Ryn’s review of Society of the Spectacle > Likes and Comments

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message 1: by Stephanie (new)

Stephanie I completely disagree with your claim that Debord is calling for a return to a glorious past/era. Debord consistently criticizes the romanticization (i.e., commoditization) of the past by the capitalist economy. He persistently emphasizes the historical present, as lingering on the past is part and parcel of the ideology of the society of the spectacle. For example, he laments the "false consciousness of time" (aphorism 158), which precludes an imminent critique of present society. I can understand if the writing style doesn't appeal to you, but at the same time it seems like you haven't done a close reading of the text.

message 2: by Ryn (new)

Ryn Shane-Armstrong So you would prefer a "close reading of the text" that completely ignores the regressive romanticism of Debord's "loss of unity" worldview? That doesn't make sense. He clearly believes we've been led astray by Capital, yes, that much is clear. But FROM WHAT?

message 3: by Ryn (new)

Ryn Shane-Armstrong Ron wrote: "You seem to like the word regressive (which doesn't rate very high in the vocabulary world).

This gave me a chuckle. In all my years of teaching, including several as an instructor of English as a second language, I never once heard of this "vocabulary world" or its apparently very important word rating system. Tell me, do they grade on syllable count, or alliteration, or what? What's the criteria? Is there a way for a mediocre word to make up points during the swimwear competition? My words are super slutty.

Fantasy planets nothwithstanding, I have come across - here on Earth - more than a few of these things called dictionaries. They're everywhere and exceedingly helpful. I often use the ones on the internet. So convenient! You know, Ronnie, you should totally pick one up! I think you'd really dig it. I mean, there's so much one can learn from a dictionary, like, for example, the meaning of "regressive," which is the adjective form of the noun "regress" and means, among other things, "movement backward to a previous and especially worse or more primitive state or condition." Wow! What a great word. Can't wait to use it again... and again... and again....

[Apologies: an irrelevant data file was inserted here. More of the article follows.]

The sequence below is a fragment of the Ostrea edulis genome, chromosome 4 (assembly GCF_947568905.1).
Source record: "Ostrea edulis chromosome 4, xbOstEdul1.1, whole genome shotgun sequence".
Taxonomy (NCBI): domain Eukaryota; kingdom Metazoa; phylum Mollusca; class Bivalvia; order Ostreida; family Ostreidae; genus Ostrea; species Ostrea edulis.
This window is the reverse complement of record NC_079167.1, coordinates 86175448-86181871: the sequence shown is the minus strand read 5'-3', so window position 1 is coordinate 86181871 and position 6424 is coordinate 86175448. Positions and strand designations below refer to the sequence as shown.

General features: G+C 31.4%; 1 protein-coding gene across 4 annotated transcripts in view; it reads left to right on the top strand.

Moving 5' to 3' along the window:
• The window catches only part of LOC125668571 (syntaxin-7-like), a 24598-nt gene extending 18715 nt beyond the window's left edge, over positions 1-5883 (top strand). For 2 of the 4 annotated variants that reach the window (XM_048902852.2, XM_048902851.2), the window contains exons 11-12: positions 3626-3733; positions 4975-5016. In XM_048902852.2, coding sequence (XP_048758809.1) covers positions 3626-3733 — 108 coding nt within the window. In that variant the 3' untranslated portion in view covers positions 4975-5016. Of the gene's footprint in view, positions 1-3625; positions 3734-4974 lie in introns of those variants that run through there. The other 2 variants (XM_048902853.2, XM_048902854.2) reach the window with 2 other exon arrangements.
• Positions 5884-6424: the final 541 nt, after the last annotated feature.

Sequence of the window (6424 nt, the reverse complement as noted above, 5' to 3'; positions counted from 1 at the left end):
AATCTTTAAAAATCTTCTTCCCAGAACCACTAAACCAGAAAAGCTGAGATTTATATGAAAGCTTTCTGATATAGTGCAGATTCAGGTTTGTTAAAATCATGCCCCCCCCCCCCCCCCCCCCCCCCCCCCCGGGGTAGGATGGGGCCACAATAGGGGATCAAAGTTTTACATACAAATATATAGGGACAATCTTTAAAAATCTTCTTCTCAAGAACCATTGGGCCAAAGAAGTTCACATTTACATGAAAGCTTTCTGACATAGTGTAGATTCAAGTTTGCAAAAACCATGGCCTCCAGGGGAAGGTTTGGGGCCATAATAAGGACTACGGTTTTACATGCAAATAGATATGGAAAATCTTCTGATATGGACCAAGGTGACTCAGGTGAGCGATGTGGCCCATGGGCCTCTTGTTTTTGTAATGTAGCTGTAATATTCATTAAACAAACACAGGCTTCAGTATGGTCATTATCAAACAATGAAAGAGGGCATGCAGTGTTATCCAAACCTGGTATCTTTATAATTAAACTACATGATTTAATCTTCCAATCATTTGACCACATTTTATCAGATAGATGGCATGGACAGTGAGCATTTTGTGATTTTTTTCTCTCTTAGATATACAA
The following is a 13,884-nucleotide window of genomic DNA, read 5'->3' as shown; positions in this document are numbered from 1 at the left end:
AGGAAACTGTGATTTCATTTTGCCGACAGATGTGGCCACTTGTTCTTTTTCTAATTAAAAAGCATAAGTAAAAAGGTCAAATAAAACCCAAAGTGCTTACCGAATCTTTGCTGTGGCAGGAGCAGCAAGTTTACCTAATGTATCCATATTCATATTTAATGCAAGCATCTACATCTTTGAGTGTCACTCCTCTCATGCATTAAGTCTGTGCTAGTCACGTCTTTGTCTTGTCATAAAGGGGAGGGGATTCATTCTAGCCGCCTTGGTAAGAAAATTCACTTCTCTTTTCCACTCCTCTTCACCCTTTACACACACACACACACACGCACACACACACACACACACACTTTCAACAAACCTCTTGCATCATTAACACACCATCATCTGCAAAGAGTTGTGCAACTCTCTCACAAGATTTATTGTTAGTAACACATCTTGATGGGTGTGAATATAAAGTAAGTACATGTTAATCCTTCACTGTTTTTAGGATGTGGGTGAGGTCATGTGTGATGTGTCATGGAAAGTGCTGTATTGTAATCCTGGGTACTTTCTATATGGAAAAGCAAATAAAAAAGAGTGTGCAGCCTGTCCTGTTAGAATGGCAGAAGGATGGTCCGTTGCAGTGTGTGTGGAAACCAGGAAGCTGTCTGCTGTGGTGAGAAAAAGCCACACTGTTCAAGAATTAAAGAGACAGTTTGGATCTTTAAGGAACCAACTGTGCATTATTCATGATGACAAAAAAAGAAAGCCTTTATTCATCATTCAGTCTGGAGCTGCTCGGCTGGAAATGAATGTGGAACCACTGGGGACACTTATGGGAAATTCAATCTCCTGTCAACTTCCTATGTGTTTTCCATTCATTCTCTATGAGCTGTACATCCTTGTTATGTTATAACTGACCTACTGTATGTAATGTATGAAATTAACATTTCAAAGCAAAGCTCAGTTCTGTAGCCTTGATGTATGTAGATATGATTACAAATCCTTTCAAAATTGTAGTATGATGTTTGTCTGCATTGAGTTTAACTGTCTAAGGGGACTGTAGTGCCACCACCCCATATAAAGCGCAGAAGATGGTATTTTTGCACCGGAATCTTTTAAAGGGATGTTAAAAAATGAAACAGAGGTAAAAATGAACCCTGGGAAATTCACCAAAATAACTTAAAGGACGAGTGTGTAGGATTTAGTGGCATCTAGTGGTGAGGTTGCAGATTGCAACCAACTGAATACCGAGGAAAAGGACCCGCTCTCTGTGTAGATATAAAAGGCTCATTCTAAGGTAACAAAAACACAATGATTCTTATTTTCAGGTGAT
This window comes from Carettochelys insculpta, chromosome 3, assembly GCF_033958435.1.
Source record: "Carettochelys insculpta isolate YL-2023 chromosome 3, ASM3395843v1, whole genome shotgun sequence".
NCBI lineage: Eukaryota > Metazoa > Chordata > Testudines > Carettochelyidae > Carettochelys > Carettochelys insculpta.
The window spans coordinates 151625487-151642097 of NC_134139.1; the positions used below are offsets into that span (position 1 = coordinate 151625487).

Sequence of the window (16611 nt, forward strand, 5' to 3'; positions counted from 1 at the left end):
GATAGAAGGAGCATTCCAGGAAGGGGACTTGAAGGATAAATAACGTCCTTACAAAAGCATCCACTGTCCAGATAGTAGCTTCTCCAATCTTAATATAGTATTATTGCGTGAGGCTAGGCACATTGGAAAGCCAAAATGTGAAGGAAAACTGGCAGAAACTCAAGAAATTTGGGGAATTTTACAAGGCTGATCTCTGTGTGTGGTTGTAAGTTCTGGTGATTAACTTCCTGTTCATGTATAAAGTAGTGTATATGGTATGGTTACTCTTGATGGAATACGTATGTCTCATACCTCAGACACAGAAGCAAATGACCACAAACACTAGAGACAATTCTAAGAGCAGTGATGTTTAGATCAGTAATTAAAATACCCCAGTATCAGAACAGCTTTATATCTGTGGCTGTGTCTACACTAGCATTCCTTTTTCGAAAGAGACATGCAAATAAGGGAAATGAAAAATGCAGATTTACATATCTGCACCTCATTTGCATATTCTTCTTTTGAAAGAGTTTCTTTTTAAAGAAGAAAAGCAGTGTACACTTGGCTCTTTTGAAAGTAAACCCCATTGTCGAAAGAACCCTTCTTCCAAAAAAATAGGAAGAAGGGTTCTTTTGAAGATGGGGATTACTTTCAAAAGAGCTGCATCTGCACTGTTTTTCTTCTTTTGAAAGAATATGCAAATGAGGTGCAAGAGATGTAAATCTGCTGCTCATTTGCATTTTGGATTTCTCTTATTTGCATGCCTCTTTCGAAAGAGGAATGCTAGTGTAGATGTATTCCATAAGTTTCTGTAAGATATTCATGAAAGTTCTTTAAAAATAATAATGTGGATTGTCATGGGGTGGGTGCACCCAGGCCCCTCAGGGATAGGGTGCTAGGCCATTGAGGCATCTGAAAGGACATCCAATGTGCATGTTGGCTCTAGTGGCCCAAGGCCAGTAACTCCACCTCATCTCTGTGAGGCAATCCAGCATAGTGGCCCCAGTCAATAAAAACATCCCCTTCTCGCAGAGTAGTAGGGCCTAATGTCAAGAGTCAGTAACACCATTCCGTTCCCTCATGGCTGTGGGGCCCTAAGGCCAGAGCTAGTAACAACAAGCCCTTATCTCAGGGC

It's a shame, because the quote above is far from regressive and is absolutely correct about the rise of spectacle--football, movies, TV etc--to replace the sense of community that society used to have.


My beef with Debord (and you, too, Ronaldo) is not the identification and lamentation of spectacle; that much is self-evident and justified, hence my snarky description of pillow fights in China. My beef (please pay attention to this part) is with the ludicrous contention that we humans somehow "used to have" a "sense of community." This is what I would call REGRESSIVE romanticism, by which I mean to say that you lot are trying to put lipstick on the pig of human history. Tsk, tsk...

See that? That was what we call an idea. What I like about ideas is that they can be challenged, especially with, you know, evidence and thoughtful arguments, etc. So, my dear Ronancy McRowboat, if your beloved freshman logic students can shred me... fucking shred me! I aint going nowhere. Sitting right here. Just a'waiting.


If it is indeed true that you are charged with overseeing the intellectual development of students studying logic, the great state of Wisconsin is doomed. No, that's not nice. I'm sorry. Maybe you just haven't gotten to the part in your textbook that discusses fallacies. Oh, man! When they read that stuff, though, they will surely then be able to see through your above comment as nothing more than a poorly-written ad hominem attack disguised as witticism. They, like me, will laugh and laugh and laugh...

message 4: by Franci (new)

Franci Grandi They way I read it was more that progress (especially capitalist) lead to the alienation of man. I agree with you that Debord laments the development of humanity. However he never explicitly longs for a return to any previous stage. You can say it's implied, but the fact IIRC Debord never specified when the "spectacle" began, I imagine it has something to do with the alienation of individuals due to development, leads me to believe that "the spectacle" simply always existed. And the "Unity" Debord talks to is more an ideal, that stand as the antithesis to the spectacle. Not something that can be located in history. However I don't have my copy with me rn so I might be wrong on this one.

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